- The nearly 1.1 million acres which represent a cross section of the northern Great Plains ecosystems are three National Grasslands, the Buffalo Gap, and Fort Pierre (pronounced "peer"), in South Dakota, and the Oglala, which along with two National Forests, the Nebraska and Samuel R. McKelvie, are in Nebraska.
The Nebraska National Forest contains a number of special attractions. Toadstool Geologic Park is noted for unusual geologic formations and scientifically valuable fossil deposits. About 10,000 years ago, over 600 bison died in an arroyo located on the Oglala National Grassland. It is the largest bison bonebed of its age in the Western Hemisphere. The site is located 19 miles northwest of Crawford. A new facility enclosing this world-class archeological site is open to the public during the summer months.
An encounter between the 5th U.S. Cavalry and a groups of Cheyenne Indians took place near Warbonnet Creek on July 17, 1876. The Cheyenne were attempting to join the victors of the Battle of the Little Bighorn three weeks earlier. The only fatality of that battle was the Cheyenne warrior, Yellow Hair, who was killed by Buffalo Bill Cody. The Warbonnet Monument, perched on a hill near Warbonnet Creek, recognizes the troops of the 5th U.S. Cavalry.
The 7,794-acre Soldier Creek Wilderness is a popular area for horseback riders with horse corrals and a fully accessible rider ramp. A well-developed trail system of about 15 miles in, and adjacent to, the Wilderness allows hikers and horseback riders a variety of loop trail choices. As in all Wildernesses, it is closed to mountain bikes and motorized vehicles.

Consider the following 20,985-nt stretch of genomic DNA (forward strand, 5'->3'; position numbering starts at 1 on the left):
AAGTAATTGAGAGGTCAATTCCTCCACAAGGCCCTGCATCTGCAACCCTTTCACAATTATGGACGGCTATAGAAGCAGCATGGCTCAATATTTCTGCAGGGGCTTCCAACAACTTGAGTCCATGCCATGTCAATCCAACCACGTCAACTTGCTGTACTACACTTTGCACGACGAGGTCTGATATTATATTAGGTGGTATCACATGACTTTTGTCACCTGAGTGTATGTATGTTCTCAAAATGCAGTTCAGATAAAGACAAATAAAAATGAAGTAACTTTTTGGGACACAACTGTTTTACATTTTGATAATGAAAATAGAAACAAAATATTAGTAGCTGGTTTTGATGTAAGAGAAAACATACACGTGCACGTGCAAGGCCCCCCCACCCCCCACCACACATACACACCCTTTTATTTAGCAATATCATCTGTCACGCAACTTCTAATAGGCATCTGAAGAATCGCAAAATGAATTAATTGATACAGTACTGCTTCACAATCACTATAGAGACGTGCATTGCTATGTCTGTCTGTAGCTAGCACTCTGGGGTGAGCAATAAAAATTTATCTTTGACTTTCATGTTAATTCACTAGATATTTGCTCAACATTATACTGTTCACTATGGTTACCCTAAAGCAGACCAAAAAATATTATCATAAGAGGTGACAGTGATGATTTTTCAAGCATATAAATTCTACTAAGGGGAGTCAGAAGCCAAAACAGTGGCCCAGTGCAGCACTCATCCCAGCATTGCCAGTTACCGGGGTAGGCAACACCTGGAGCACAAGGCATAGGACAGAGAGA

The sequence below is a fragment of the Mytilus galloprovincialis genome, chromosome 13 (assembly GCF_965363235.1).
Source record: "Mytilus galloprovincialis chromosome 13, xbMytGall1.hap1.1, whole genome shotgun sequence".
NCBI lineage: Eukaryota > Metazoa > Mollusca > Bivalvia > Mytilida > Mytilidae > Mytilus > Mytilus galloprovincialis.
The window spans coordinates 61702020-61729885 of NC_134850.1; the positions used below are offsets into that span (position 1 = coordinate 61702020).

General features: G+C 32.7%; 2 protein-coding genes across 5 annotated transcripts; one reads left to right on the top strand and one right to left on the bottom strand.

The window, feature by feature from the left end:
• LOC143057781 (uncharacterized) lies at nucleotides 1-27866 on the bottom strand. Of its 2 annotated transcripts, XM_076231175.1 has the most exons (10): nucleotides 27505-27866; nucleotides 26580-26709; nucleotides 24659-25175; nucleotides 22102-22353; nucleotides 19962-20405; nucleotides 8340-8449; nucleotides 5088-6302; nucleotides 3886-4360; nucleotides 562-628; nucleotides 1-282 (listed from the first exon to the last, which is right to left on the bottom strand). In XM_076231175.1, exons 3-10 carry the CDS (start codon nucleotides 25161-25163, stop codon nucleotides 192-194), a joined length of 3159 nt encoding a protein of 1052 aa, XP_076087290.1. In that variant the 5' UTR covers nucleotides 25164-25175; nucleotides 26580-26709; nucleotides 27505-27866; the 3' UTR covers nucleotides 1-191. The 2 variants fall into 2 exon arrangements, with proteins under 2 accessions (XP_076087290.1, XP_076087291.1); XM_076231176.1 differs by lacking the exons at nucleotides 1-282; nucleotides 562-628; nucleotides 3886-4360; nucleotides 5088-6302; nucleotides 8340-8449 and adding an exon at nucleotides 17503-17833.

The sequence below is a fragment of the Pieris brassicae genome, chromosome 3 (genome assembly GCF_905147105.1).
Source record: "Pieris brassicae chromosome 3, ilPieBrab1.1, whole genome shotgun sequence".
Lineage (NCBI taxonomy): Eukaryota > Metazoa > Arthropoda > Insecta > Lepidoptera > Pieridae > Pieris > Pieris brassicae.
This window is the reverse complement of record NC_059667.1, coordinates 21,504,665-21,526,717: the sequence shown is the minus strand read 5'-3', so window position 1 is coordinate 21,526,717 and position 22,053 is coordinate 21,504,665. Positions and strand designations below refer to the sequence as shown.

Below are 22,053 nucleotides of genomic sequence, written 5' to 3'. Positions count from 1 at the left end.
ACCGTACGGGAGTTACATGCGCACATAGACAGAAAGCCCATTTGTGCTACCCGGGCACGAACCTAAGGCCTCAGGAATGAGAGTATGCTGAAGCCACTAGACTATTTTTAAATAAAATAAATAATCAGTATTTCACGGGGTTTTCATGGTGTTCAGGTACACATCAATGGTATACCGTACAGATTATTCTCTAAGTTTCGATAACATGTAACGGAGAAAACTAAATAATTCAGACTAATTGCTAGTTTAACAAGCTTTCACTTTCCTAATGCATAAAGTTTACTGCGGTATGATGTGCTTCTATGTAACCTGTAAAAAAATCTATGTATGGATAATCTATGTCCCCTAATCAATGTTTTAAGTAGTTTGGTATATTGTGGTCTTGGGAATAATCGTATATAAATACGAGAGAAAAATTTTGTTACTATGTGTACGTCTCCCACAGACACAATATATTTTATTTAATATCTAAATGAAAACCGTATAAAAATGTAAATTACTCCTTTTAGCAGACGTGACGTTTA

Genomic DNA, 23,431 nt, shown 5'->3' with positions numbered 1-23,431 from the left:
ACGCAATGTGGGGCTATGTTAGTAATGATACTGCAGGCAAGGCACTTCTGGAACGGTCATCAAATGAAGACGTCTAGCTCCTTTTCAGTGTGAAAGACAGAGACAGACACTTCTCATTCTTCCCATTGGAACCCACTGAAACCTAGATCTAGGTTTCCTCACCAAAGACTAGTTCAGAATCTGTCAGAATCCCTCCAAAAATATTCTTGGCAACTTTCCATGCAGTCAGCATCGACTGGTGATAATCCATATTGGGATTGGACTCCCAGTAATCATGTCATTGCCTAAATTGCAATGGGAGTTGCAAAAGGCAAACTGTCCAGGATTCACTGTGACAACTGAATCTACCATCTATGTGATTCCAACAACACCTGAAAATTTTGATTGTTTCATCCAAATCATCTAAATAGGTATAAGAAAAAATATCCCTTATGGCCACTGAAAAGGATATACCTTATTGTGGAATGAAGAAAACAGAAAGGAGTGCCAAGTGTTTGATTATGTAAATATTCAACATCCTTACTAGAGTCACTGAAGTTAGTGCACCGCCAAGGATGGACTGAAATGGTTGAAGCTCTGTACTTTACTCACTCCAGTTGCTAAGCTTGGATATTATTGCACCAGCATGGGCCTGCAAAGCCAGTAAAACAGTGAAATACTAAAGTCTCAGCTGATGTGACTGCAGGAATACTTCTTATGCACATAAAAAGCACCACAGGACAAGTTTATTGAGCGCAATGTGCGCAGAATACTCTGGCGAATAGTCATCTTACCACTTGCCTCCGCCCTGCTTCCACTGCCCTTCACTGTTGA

Approximately 80 miles of marked trails make up the Pine Ridge Trail system. The easy to follow trails accommodate hikers, horseback riders and mountain bikers. This trail system consists of several trailheads: East Ash, West Ash, Coffee Mill, Spotted Tail, Roberts and Outrider Trailheads.
A portion of the Pine Ridge Trail goes through the Pine Ridge National Recreation Area. This 6,600 acre area is designed to provide a primitive/semiprimitive recreational opportunity in a natural environment. This is a nonmotorized area. The primary access point is from Roberts Trailhead.
Recreation - Recreation opportunities on the Nebraska National Forest include camping, hiking, horseback riding, mountain biking, and viewing geologic and archaeologic sites.
Climate - This portion of Nebraska is relatively arid and experiences distinct seasons. Summers are warm, with cool nights and frequent afternoon thunderstorms. These storms sometimes bring brief, heavy downpours. Winters can bring very cold temperatures and occasional snow. Clear, sunny days are frequent, even in the winter. Spring and fall are transitional months, bringing a combination of seasons.
The lands administered by the Nebraska National Forest are scattered across a large arc extending from central Nebraska west to the northern Panhandle, into southwestern South Dakota, and on east to the state's center. The actual Nebraska National Forest itself is located in the northwest corner of Nebraska, near Chadron and in the middle of the state, near Halsey.